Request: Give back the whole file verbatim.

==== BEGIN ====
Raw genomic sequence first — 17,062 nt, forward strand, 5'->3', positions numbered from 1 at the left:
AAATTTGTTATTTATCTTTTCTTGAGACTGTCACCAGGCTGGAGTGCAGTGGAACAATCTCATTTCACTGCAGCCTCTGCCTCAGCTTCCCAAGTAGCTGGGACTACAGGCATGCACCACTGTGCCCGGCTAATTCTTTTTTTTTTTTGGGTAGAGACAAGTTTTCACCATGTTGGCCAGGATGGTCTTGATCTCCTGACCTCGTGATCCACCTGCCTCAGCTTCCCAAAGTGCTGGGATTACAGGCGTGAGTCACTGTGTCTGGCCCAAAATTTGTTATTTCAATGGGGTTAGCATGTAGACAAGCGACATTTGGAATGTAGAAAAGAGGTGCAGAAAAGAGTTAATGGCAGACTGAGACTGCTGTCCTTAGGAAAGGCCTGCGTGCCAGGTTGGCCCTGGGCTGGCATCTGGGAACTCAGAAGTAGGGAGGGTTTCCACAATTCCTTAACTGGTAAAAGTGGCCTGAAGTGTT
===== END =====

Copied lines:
Raw genomic sequence first — 17,062 nt, forward strand, 5'->3', positions numbered from 1 at the left:
AAATTTGTTATTTATCTTTTCTTGAGACTGTCACCAGGCTGGAGTGCAGTGGAACAATCTCATTTCACTGCAGCCTCTGCCTCAGCTTCCCAAGTAGCTGGGACTACAGGCATGCACCACTGTGCCCGGCTAATTCTTTTTTTTTTTTGGGTAGAGACAAGTTTTCACCATGTTGGCCAGGATGGTCTTGATCTCCTGACCTCGTGATCCACCTGCCTCAGCTTCCCAAAGTGCTGGGATTACAGGCGTGAGTCACTGTGTCTGGCCCAAAATTTGTTATTTCAATGGGGTTAGCATGTAGACAAGCGACATTTGGAATGTAGAAAAGAGGTGCAGAAAAGAGTTAATGGCAGACTGAGACTGCTGTCCTTAGGAAAGGCCTGCGTGCCAGGTTGGCCCTGGGCTGGCATCTGGGAACTCAGAAGTAGGGAGGGTTTCCACAATTCCTTAACTGGTAAAAGTGGCCTGAAGTGTT